A Robust and General Approach to Quantitatively Conjugate Enzymes to Plasmonic Nanoparticles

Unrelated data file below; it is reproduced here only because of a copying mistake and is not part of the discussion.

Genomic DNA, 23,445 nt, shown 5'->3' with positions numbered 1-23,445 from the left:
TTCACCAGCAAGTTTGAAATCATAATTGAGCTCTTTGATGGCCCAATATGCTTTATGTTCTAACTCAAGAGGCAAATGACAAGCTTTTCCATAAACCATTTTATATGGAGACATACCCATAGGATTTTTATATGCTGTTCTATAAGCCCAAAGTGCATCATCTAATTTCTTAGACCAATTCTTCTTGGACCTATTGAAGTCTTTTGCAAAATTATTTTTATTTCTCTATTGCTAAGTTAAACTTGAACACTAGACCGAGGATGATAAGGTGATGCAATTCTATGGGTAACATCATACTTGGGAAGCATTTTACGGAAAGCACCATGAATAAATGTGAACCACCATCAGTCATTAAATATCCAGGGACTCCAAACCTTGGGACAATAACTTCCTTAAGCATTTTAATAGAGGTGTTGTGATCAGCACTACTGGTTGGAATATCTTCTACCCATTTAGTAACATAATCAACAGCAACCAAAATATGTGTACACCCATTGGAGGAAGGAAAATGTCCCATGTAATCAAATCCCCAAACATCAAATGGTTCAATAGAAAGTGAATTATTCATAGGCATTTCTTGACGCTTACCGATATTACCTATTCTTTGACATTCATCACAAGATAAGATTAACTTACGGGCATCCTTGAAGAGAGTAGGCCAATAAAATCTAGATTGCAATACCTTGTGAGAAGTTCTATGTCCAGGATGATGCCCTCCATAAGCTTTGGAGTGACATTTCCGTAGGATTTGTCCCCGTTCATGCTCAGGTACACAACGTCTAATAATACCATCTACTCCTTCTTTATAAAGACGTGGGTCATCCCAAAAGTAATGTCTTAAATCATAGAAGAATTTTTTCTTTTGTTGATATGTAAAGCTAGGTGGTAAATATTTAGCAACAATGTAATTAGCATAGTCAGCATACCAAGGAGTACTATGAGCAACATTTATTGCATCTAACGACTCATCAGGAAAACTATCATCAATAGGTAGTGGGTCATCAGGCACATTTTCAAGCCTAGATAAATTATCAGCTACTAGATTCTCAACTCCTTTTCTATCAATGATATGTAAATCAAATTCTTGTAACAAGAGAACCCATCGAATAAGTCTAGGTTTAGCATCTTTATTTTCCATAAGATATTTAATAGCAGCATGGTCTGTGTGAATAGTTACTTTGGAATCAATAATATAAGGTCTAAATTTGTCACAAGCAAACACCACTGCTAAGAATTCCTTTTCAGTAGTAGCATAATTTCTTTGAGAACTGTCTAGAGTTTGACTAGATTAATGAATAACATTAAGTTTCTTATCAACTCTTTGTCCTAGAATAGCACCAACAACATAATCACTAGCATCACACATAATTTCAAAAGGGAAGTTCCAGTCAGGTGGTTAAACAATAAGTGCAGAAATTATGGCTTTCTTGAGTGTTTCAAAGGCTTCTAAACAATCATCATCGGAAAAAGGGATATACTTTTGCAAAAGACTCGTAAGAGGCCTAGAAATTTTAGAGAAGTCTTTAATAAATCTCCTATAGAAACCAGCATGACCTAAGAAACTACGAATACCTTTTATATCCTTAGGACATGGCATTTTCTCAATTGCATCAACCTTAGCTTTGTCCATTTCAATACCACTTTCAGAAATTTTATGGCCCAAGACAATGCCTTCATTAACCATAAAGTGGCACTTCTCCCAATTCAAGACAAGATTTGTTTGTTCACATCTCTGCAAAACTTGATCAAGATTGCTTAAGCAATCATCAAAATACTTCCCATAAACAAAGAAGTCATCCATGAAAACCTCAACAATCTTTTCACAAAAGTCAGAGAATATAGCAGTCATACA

Bioconjugates of plasmonic nanoparticles have received considerable attention due to their potential biomedical applications. Succesfull bioconjugation requires control over the number and activity of the conjugated proteins, and the colloidal stability of the particles. In practice, this requires re-optimization of the conjugation protocol for each combination of protein and nanoparticle. Here we report a robust and general protocol that allows for the conjugation of a range of proteins to different types of nanoparticles using very short polyethylene-glycol(PEG) linkers, while simultaneously preserving protein activity and colloidal stability. The use of short linkers ensures that the protein is located close to the particle surface, where their refractive index sensitivity and near-field enhancement is maximal. We demonstrate that the use a Tween20 containing stabilizing buffer is critical in maintaining colloidal stability and protein function throughout the protocol. We obtain quantitative control over the average number of enzymes per particle by either varying the number of functional groups on the particle, or the enzyme concentration during incubation. This new route of preparing quantitative protein-nanoparticle bioconjugates paves the way to develop rational and quantitative strategies to functionalize nanoparticles for applications in sensing, medical diagnostics and drug delivery.